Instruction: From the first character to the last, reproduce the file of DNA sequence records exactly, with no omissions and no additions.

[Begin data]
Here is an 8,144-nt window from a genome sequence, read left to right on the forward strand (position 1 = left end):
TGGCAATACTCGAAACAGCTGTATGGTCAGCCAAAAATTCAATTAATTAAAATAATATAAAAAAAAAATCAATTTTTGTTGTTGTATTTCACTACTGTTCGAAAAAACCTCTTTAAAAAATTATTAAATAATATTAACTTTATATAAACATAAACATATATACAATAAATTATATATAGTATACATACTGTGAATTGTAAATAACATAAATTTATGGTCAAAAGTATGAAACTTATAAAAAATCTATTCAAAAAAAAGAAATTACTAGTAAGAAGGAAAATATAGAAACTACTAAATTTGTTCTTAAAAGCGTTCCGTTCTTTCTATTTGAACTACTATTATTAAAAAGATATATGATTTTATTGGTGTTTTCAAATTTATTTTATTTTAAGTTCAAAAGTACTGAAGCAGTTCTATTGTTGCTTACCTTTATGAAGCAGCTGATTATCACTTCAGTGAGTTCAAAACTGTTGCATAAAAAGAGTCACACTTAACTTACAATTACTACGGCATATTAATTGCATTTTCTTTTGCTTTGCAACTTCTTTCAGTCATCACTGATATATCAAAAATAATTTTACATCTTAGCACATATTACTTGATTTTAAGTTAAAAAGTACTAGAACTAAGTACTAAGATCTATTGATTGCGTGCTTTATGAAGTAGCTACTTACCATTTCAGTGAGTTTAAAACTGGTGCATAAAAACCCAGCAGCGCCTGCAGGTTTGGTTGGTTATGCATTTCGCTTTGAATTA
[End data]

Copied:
Here is an 8,144-nt window from a genome sequence, read left to right on the forward strand (position 1 = left end):
TGGCAATACTCGAAACAGCTGTATGGTCAGCCAAAAATTCAATTAATTAAAATAATATAAAAAAAAAATCAATTTTTGTTGTTGTATTTCACTACTGTTCGAAAAAACCTCTTTAAAAAATTATTAAATAATATTAACTTTATATAAACATAAACATATATACAATAAATTATATATAGTATACATACTGTGAATTGTAAATAACATAAATTTATGGTCAAAAGTATGAAACTTATAAAAAATCTATTCAAAAAAAAGAAATTACTAGTAAGAAGGAAAATATAGAAACTACTAAATTTGTTCTTAAAAGCGTTCCGTTCTTTCTATTTGAACTACTATTATTAAAAAGATATATGATTTTATTGGTGTTTTCAAATTTATTTTATTTTAAGTTCAAAAGTACTGAAGCAGTTCTATTGTTGCTTACCTTTATGAAGCAGCTGATTATCACTTCAGTGAGTTCAAAACTGTTGCATAAAAAGAGTCACACTTAACTTACAATTACTACGGCATATTAATTGCATTTTCTTTTGCTTTGCAACTTCTTTCAGTCATCACTGATATATCAAAAATAATTTTACATCTTAGCACATATTACTTGATTTTAAGTTAAAAAGTACTAGAACTAAGTACTAAGATCTATTGATTGCGTGCTTTATGAAGTAGCTACTTACCATTTCAGTGAGTTTAAAACTGGTGCATAAAAACCCAGCAGCGCCTGCAGGTTTGGTTGGTTATGCATTTCGCTTTGAATTA